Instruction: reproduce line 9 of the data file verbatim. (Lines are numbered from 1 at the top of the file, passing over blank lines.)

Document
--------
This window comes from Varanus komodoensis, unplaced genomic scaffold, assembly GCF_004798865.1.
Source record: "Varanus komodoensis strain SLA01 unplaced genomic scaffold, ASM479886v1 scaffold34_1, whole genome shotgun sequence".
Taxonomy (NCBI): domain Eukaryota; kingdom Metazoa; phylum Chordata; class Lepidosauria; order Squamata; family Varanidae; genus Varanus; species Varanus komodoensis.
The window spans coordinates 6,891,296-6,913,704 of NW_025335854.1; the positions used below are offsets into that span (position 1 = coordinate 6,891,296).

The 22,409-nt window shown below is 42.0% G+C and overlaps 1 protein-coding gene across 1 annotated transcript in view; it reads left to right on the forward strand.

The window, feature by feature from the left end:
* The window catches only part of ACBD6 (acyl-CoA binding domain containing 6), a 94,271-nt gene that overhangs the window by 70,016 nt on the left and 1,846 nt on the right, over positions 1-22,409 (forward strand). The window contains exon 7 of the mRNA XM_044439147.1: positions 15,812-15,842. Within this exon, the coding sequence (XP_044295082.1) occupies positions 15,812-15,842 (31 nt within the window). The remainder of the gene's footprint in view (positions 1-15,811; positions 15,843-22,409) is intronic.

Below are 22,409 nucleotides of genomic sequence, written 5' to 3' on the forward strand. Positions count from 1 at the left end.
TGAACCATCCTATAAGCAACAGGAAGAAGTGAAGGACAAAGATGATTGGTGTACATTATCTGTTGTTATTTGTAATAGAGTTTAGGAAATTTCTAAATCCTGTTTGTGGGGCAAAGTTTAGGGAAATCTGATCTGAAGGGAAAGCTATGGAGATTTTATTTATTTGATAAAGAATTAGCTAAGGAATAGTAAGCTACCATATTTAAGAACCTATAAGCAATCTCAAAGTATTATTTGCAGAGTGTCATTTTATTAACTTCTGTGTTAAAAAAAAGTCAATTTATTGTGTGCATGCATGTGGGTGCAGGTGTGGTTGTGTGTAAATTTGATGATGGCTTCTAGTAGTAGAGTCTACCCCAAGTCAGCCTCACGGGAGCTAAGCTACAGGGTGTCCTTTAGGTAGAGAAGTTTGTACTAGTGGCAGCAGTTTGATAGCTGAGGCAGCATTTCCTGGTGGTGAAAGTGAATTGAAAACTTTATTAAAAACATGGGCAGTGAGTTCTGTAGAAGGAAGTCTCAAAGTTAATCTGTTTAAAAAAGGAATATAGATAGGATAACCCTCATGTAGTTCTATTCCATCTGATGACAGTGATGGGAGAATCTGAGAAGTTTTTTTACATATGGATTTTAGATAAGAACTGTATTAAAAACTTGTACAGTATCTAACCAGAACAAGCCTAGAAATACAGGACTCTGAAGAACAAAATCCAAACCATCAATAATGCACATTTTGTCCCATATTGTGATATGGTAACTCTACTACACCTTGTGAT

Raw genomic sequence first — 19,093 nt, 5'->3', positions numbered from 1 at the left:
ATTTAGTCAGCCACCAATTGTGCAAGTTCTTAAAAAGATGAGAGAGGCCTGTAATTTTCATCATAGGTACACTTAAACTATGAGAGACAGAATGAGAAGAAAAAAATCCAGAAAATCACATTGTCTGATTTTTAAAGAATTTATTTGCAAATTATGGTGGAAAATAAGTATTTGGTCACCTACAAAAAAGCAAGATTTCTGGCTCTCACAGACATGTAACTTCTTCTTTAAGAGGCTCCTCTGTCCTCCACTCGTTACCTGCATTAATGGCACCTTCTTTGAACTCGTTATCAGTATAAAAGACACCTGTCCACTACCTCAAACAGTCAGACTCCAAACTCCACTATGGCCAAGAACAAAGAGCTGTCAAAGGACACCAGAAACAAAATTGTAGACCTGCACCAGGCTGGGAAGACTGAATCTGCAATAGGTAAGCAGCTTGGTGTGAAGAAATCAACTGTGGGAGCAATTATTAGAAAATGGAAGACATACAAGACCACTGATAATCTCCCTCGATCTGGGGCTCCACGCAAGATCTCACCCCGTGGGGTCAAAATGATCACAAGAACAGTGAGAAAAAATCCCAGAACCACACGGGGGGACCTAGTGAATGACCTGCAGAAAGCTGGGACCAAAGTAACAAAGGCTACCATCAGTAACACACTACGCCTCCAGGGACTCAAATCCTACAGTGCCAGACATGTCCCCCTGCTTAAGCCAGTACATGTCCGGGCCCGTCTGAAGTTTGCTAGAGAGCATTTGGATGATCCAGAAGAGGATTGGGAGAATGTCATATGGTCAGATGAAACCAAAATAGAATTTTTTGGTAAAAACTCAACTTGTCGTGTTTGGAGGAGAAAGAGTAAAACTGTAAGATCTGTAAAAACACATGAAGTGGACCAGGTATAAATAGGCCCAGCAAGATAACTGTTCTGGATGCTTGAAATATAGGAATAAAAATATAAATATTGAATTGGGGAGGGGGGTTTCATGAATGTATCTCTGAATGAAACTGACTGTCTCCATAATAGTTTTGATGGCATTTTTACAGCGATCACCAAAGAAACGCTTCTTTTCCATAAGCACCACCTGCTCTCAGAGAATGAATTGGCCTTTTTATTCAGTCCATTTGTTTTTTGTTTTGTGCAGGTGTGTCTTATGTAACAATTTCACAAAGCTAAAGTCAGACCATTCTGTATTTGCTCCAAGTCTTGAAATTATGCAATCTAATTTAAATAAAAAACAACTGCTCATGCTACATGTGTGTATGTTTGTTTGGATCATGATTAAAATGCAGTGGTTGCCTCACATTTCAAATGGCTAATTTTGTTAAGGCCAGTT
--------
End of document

TGAACCATCCTATAAGCAACAGGAAGAAGTGAAGGACAAAGATGATTGGTGTACATTATCTGTTGTTATTTGTAATAGAGTTTAGGAAATTTCTAAATCCTGTTTGTGGGGCAAAGTTTAGGGAAATCTGATCTGAAGGGAAAGCTATGGAGATTTTATTTATTTGATAAAGAATTAGCTAAGGAATAGTAAGCTACCATATTTAAGAACCTATAAGCAATCTCAAAGTATTATTTGCAGAGTGTCATTTTATTAACTTCTGTGTTAAAAAAAAGTCAATTTATTGTGTGCATGCATGTGGGTGCAGGTGTGGTTGTGTGTAAATTTGATGATGGCTTCTAGTAGTAGAGTCTACCCCAAGTCAGCCTCACGGGAGCTAAGCTACAGGGTGTCCTTTAGGTAGAGAAGTTTGTACTAGTGGCAGCAGTTTGATAGCTGAGGCAGCATTTCCTGGTGGTGAAAGTGAATTGAAAACTTTATTAAAAACATGGGCAGTGAGTTCTGTAGAAGGAAGTCTCAAAGTTAATCTGTTTAAAAAAGGAATATAGATAGGATAACCCTCATGTAGTTCTATTCCATCTGATGACAGTGATGGGAGAATCTGAGAAGTTTTTTTACATATGGATTTTAGATAAGAACTGTATTAAAAACTTGTACAGTATCTAACCAGAACAAGCCTAGAAATACAGGACTCTGAAGAACAAAATCCAAACCATCAATAATGCACATTTTGTCCCATATTGTGATATGGTAACTCTACTACACCTTGTGAT